Skip to main content

Sepia Saturday 407: 24 February 2018

This shows Ida Zornig along with her bicycle and - very well behaved - dog (from the State Library of Queensland's Flickr stream). Sepians are well known for being very well behaved and therefore they will undoubtedly come up with something inventive and interesting in response to this prompt. Whatever you come up with, post your post on or around Saturday 24th February 2018 and add a link here.

One could not say that I am a big bike rider.  All right, I'll be honest, I don't possess a bike at all at the moment.  However, I have many pleasant memories of owning a bike or riding a bike at different stages of my life.  As a child, it was a means of freedom and adventure, riding around the suburbs or by the lake in Canberra.  As a young adult, for a while there, I would ride a bike from Taringa to work at Toowong (not a great distance I know) and sometimes at lunchtime, I would ride with my colleagues into town and back again for fun.  Once the kids came along, there were lots of holidays at Noosa or Canberra where we hired and rode bikes again.  Lots of fun.  But no bike riding of late.  Despite all that - photos of bikes are far and few between in my albums.  Here are a couple for your amusement:

This is my father.  On the back of the photo in my grandmother's shaky writing are the words "Jim on his first bike".  Note the koala tucked under his arm, lest there be any doubt that he is an Australian child.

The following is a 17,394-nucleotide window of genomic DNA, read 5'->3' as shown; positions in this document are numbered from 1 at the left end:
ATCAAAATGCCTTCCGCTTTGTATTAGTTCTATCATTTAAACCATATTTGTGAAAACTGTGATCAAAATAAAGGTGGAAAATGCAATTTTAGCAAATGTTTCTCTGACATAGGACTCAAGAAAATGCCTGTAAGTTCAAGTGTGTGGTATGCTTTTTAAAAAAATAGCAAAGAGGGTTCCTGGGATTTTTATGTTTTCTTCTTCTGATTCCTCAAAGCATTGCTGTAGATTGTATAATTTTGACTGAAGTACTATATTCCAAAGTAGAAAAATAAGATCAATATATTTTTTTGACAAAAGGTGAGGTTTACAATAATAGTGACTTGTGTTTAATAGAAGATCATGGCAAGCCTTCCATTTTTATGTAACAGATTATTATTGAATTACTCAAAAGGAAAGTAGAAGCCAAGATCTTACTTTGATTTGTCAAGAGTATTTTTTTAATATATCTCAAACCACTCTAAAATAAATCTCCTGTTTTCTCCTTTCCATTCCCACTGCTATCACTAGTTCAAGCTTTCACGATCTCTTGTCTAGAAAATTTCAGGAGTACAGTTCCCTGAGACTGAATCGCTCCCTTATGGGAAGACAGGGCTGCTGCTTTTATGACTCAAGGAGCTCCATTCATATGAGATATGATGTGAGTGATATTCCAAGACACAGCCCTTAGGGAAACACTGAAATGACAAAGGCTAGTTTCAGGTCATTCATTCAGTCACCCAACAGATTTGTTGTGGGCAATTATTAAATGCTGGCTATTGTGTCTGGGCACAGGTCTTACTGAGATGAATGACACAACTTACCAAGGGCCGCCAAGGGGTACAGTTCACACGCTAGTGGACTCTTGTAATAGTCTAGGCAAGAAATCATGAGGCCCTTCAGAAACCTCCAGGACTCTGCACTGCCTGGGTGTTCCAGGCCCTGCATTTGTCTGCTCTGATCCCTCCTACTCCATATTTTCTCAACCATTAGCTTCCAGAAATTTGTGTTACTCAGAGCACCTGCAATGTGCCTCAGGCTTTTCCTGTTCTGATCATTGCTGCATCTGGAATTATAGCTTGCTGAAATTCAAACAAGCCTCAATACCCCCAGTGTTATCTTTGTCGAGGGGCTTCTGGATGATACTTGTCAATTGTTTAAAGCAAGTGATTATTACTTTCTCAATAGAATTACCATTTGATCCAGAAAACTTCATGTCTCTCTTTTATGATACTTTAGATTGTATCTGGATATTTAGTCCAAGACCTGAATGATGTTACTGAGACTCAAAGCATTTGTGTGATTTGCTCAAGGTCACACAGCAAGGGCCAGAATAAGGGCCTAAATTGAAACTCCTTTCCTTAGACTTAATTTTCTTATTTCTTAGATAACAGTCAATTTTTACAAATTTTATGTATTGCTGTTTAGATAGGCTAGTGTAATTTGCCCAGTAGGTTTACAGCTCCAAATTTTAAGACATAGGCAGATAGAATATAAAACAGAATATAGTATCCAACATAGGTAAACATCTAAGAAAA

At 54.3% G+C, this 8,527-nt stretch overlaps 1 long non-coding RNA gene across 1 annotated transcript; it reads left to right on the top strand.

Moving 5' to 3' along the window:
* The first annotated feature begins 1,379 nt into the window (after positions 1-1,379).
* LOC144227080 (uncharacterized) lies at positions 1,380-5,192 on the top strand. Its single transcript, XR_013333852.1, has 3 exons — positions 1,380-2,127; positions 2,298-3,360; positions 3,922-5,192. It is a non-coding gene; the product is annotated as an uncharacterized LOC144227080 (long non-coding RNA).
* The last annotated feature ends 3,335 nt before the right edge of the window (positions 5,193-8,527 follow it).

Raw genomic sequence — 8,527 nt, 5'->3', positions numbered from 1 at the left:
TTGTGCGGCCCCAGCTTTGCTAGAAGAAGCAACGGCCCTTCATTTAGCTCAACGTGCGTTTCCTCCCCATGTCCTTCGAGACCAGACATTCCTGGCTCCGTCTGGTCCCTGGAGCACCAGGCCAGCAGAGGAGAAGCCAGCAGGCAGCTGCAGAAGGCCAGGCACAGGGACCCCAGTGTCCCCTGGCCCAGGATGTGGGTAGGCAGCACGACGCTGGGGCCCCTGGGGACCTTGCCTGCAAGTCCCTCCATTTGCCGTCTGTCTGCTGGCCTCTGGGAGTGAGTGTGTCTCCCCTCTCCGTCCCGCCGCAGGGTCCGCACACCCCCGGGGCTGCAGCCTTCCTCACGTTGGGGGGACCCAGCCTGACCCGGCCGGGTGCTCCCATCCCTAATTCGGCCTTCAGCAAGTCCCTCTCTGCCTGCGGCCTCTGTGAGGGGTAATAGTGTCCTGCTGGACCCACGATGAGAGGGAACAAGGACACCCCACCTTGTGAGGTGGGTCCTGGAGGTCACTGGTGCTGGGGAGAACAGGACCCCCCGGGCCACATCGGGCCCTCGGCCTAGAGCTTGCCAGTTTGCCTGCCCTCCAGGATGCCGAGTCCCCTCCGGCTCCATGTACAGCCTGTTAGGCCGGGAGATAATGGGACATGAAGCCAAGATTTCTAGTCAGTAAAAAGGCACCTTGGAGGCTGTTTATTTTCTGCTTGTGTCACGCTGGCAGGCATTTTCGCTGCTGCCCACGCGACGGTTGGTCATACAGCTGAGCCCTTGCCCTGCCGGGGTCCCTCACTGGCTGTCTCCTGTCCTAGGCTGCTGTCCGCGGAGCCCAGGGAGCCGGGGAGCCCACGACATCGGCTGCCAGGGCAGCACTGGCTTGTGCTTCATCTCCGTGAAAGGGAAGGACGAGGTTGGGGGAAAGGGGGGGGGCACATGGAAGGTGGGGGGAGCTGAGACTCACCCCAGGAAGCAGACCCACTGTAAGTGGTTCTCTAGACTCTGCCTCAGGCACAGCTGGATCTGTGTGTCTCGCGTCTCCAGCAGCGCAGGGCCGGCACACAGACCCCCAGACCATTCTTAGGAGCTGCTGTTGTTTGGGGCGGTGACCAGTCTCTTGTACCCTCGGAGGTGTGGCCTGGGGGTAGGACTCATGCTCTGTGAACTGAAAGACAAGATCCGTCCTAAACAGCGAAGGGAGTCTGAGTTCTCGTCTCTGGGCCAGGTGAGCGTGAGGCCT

The next two photos were taken on an overseas holiday when I had just completed my first year of University so I guess we're talking December 1979.  I didn't want to be in Europe at all.  I wanted to be on Sydney's beaches, getting a tan.  But I did love Holland as I insist on calling it.  I was fascinated by the clogs and the canals and the proliferation of bicycles.  And I liked playing with black and white as it turns out.  Thank goodness.

I wish I could remember where this was taken.  Maybe someone out there can have a good guess.

My father taught me how to develop photos.  We would use his workshop or the laundry.  I think this photo has suffered from too many chemicals.  Here is another version of it with a different filter which conceals the damage.

Here is a more artistic shot - taken in Amsterdam.  

I had quite a good eye I think for a teenager.  My parents had a good influence on me one way or another.

Looking for more photos?  Head on over to Sepia Saturday.


Mike Brubaker said…
Excellent choices for this weekend. You father's photo is a real gem. My dad was also an amateur photographer who did his own film processing, producing thousands and thousands of over/under exposed photos. Nowadays my fun is scanning them and using digital processing to correct them.
Alex Daw said…
Dear Mike - Thanks for dropping by. I do love the photo of my father and the other two were a delight to find this week. I had quite forgotten them. And yes it is fun to be able to digitally enhance old photos so easily nowadays.
Kathy said…
Love that photo of your father and his koala. You did have an eye for taking photos on your trip to Europe. My husband and I learned to develop black and white film when we were in college. There was a place in our city that you could pay by the hour to develop film and we spent many enjoyable hours there. Unfortunately it closed many years ago.
21 Wits said…
What a darling little boy you were and teddy too. The view in your last photo is wonderful.
Avid Reader said…